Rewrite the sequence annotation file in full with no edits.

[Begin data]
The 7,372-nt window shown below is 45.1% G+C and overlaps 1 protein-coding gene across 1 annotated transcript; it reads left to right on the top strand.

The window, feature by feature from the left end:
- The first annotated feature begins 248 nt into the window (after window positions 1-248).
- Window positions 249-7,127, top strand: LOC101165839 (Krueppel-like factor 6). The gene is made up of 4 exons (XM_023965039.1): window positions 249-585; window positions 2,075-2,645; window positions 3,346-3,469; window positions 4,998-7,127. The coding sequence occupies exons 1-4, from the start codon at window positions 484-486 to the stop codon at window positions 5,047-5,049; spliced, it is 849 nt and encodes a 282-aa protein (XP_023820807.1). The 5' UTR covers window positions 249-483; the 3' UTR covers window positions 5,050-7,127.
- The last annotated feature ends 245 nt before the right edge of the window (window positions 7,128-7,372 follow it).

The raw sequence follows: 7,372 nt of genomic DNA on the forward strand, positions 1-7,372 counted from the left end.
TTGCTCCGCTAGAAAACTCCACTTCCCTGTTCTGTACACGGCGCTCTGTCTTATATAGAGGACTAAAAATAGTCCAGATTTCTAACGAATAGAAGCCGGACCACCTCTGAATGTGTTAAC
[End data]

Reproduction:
The 7,372-nt window shown below is 45.1% G+C and overlaps 1 protein-coding gene across 1 annotated transcript; it reads left to right on the top strand.

The window, feature by feature from the left end:
- The first annotated feature begins 248 nt into the window (after window positions 1-248).
- Window positions 249-7,127, top strand: LOC101165839 (Krueppel-like factor 6). The gene is made up of 4 exons (XM_023965039.1): window positions 249-585; window positions 2,075-2,645; window positions 3,346-3,469; window positions 4,998-7,127. The coding sequence occupies exons 1-4, from the start codon at window positions 484-486 to the stop codon at window positions 5,047-5,049; spliced, it is 849 nt and encodes a 282-aa protein (XP_023820807.1). The 5' UTR covers window positions 249-483; the 3' UTR covers window positions 5,050-7,127.
- The last annotated feature ends 245 nt before the right edge of the window (window positions 7,128-7,372 follow it).

The raw sequence follows: 7,372 nt of genomic DNA on the forward strand, positions 1-7,372 counted from the left end.
TTGCTCCGCTAGAAAACTCCACTTCCCTGTTCTGTACACGGCGCTCTGTCTTATATAGAGGACTAAAAATAGTCCAGATTTCTAACGAATAGAAGCCGGACCACCTCTGAATGTGTTAAC